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Three Ways to Cultivate Serendipity

Expect the unexpected and recognize what has been holding you back.

Key points

  • Many of the world's leaders have developed an often-unconscious ability to turn the unexpected into positive outcomes.
  • Serendipity, smart luck, is about seeing bridges where others see gaps, then taking initiative and action.
  • There are three self-limiting constraints that can keep us from experiencing more smart luck.
  • When we overcome these constraints, the unexpected can transform from a threat to an ally—becoming a source of possibility.

"The way you deal with the unexpected defines who you are."—Hubert Joly, former CEO of BestBuy

There is comfort in certainty. Knowing where the journey is going, and having a plan, provides reassurance in a fast-changing world. But there is another force, constantly at play in life, that often makes the greatest difference to our futures: the “unexpected” or the “unforeseen.” And how we deal with the unexpected truly defines who we are.

In my research on what makes individuals and organizations prepared for the future, one finding keeps coming up: Many of the world's leaders have developed an often-unconscious ability to turn the unexpected into positive outcomes. Developing this "serendipity mindset" is a skill you can shape and nurture yourself.

You probably already pay attention to the unexpected every day, but often only as a defense mechanism. For example, if you're using a crosswalk on a busy street, you watch out for a driver who might speed through the red light. This "alertness" to the unexpected is at the heart of understanding the science of “smart luck,” of serendipity.

Do you hold yourself back from having more serendipity in your life?

Serendipity is a driving force in great scientific discoveries, but it is also present in our everyday lives. We often unexpectedly find love, co-founders, a new job, a new idea, or business partners. You might think of serendipity as passive luck that just happens to you (or others), when, in fact, it is an active process of recognizing and connecting dots. Smart luck is about seeing bridges where others see gaps, then taking initiative and action.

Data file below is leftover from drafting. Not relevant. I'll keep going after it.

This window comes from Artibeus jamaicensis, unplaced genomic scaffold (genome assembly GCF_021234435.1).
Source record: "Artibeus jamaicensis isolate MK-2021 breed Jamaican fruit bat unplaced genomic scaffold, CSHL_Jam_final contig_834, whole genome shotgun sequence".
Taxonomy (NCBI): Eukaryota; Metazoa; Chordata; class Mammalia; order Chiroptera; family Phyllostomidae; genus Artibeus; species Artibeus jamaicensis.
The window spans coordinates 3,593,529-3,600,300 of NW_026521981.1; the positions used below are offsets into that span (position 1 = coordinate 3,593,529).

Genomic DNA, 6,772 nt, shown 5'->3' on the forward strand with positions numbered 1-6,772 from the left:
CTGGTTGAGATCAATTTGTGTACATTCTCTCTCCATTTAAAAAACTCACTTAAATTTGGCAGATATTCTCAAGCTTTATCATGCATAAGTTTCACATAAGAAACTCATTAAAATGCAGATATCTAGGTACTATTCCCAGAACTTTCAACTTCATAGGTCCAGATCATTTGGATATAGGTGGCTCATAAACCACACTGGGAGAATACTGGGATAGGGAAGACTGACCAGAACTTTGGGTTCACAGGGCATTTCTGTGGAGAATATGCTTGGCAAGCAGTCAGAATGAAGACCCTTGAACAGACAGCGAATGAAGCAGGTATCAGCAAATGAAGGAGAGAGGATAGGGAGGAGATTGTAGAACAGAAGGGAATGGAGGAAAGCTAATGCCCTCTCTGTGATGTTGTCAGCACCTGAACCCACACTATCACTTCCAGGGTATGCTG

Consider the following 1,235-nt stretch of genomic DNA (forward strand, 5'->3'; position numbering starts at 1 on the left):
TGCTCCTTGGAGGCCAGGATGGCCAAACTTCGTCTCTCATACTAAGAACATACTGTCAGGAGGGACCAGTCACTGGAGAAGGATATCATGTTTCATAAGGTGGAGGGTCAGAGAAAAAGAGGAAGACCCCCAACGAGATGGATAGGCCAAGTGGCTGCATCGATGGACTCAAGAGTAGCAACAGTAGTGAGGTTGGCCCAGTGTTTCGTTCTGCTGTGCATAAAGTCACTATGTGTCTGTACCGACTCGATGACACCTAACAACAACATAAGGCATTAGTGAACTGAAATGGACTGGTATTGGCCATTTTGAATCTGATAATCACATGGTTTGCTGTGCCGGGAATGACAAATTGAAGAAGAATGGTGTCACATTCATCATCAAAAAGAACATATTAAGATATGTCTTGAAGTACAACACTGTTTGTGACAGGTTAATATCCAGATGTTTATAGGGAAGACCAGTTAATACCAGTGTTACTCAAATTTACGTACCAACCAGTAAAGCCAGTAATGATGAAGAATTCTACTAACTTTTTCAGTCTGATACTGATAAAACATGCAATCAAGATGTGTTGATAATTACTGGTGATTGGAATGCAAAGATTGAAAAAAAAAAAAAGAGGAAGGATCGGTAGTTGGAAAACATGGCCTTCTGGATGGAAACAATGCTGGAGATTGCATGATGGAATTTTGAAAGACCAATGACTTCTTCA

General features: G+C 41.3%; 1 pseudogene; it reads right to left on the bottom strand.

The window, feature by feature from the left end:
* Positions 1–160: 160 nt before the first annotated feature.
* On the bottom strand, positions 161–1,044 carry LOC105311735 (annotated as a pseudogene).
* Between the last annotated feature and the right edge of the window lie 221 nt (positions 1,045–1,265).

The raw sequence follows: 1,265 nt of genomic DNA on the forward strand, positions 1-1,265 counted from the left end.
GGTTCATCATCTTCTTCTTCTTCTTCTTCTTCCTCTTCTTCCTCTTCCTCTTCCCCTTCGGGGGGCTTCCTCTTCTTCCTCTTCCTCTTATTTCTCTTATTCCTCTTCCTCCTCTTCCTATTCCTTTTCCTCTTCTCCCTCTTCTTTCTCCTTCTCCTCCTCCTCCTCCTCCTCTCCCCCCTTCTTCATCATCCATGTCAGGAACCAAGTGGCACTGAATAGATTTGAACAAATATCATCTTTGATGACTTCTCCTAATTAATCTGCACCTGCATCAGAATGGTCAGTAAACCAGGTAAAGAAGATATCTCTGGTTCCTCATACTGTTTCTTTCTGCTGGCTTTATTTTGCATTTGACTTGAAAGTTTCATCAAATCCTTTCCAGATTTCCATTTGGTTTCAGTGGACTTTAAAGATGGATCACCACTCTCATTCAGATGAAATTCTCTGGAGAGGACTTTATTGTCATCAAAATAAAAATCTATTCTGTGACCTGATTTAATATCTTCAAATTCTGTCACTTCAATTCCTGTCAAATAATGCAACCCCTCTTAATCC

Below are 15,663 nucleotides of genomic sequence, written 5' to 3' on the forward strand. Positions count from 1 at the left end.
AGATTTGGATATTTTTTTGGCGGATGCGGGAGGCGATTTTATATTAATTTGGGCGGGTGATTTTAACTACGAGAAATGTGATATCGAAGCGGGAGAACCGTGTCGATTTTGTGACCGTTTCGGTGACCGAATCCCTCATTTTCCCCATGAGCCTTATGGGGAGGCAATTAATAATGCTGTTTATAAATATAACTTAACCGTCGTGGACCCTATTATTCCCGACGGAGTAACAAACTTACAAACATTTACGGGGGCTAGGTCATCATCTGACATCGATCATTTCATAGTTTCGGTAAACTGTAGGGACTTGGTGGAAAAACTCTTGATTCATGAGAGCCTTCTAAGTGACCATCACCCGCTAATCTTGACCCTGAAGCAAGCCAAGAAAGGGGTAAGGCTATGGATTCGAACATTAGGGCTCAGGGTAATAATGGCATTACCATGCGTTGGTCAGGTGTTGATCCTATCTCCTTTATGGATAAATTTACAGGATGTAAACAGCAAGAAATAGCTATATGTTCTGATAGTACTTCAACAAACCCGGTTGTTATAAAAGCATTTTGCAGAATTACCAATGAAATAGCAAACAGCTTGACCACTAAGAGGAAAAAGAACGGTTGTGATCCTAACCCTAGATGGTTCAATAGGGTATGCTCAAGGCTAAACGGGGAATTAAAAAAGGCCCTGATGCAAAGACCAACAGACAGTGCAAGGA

I have described some day-to-day strategies that can help us cultivate serendipity in our lives. But there are self-limiting constraints that keep us from experiencing more “smart luck.” Some of this is about removing physical or social obstacles, such as overloaded schedules, meaningless meetings, and inefficient daily routines that rob us of time, curiosity, and a sense of joy. But most importantly, it's about removing mental barriers. An unprepared mind often dismisses unusual encounters and misses opportunities for serendipity.

There are three key self-limiting constraints that can keep us from experiencing more “smart luck.”

1) Are you underestimating the likelihood of the (positively) unexpected?

It's natural to underestimate the unexpected, but when you do, you block out opportunities to create serendipity. It's unlikely that Zoom will crash on the day of your big presentation. It's unlikely that the person who was supposed to evaluate your presentation will get sick. It's unlikely that you'll spill coffee all over your laptop right before your presentation. But when you add up all of these unlikely events, it becomes relatively likely that something unexpected will happen. Experienced presenters often have a joke ready when something goes wrong, because they know it often does, and that's how they get the audience on their side.